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James Hyerczyk
Natural Gas

Natural gas prices are edging higher on Wednesday, shortly before the regular session opening. The move is helping to offset some of the previous session losses. The price action seems to be suggesting that traders have already moved on from the negative impact on demand from Tropical Storm Beta and a dip in demand for liquefied natural gas.

At 11:44 GMT, December natural gas is trading $3.153, up $0.019 or +0.61%.

Despite the early strength, there are still concerns about storage containment issues that could weigh on prices over the near-term.

LNG Demand Updates

According to Natural Gas Intelligence (NGI), scheduled feed gas flows to U.S. LNG terminals dropped more than 20% from Friday to Monday, and declined further Tuesday, dipping below 4.0 Bcf after topping 7.0 Bcf for several days last week.

Annual fall maintenance work at the Dominion Energy Cove Point LNG terminal and a resulting hit of more than 700 MMcf/d of feed gas deliveries to the facility, coupled with Beta’s arrival on Tuesday, hindered LNG at a time when markets are looking for it to fill a demand void left by fading summer weather over parts of the Lower 48, NGI wrote.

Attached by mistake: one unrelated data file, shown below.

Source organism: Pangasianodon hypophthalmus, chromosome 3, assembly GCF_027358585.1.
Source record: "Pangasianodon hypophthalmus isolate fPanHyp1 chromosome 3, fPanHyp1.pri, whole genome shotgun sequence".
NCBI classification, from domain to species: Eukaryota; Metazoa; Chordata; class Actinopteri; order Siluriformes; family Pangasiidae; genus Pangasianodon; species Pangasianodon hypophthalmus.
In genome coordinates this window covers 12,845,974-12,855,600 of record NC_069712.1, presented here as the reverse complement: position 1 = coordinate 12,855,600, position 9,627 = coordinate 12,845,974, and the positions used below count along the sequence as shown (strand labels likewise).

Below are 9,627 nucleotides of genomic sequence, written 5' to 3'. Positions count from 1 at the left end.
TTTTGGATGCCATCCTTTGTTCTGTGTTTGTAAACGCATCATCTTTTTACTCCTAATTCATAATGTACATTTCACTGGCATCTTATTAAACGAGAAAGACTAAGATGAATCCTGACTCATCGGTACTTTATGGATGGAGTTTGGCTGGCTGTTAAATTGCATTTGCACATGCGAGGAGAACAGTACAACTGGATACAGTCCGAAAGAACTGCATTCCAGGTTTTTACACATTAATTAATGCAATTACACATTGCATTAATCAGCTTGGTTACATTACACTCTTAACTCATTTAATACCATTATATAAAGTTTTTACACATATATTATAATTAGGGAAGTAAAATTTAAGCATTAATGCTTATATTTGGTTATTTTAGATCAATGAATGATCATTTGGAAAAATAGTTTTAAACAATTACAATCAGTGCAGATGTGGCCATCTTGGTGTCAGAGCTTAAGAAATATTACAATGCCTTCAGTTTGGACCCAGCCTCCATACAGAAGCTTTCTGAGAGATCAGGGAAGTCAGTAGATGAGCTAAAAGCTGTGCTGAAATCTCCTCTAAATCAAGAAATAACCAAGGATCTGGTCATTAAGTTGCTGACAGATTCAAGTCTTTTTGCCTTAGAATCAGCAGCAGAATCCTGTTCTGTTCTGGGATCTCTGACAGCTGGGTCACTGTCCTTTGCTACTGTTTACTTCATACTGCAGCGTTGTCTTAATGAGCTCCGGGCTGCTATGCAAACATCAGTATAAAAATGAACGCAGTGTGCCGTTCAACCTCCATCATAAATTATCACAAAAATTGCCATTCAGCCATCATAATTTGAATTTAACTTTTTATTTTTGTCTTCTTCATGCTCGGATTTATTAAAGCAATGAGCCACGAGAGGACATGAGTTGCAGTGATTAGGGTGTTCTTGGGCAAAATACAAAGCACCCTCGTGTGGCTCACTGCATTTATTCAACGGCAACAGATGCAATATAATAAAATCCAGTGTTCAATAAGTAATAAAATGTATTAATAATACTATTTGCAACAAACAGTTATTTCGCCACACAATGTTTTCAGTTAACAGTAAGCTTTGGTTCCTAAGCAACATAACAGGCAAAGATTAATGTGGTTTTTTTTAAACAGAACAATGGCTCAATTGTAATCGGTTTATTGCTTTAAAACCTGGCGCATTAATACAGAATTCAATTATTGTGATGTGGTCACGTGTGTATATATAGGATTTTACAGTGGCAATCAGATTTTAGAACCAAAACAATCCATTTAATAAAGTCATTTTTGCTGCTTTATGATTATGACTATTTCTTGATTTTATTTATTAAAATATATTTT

Additionally, with Beta making landfall along the Texas coast, “demand in the South Central region is likely to remain deeply depressed” moving into the middle of the week, “preventing the October contract from rebounding significantly” and putting “downward pressure on November-March prior to this week’s storage report on Thursday,” EBW Analytics Group said.


Short-Term Weather Outlook

According to NatGasWeather for September 22 to September 28, “Heavy rain will continue along the Gulf Coast as Tropical Storm Beta stalls. High pressure will rule much of the rest of the U.S. with comfortable highs of upper 60s to 80s. Hotter exceptions continue across the Southwest with 90s to 100s, while cooling rains arrive into the Northwest Wednesday through Thursday. Tropical system Teddy will get close enough to the Northeast Coast mid-week for gusty winds and minor cooling. Overall, national demand will be low.”

Short-Term Outlook

Looking ahead to Thursday’s weekly U.S. government storage report, traders are anticipating another robust number for the week-ending September 18. Last week’s figure took out the high end of expectations. Another massive build in this week’s report could all but ensure storage would exceed 4.0 Trillion Cubic Feet (Tcf) before the winter heating season begins.

The Schork Report’s analysts said Tuesday it was “a forgone conclusion” that the Lower 48 would not only exceed 4.0 Tcf  – widely viewed as a glaring warning sign of containment woe – but would enter winter “with a record amount of supply in the ground.”

For a look at all of today’s economic events, check out our economic calendar.

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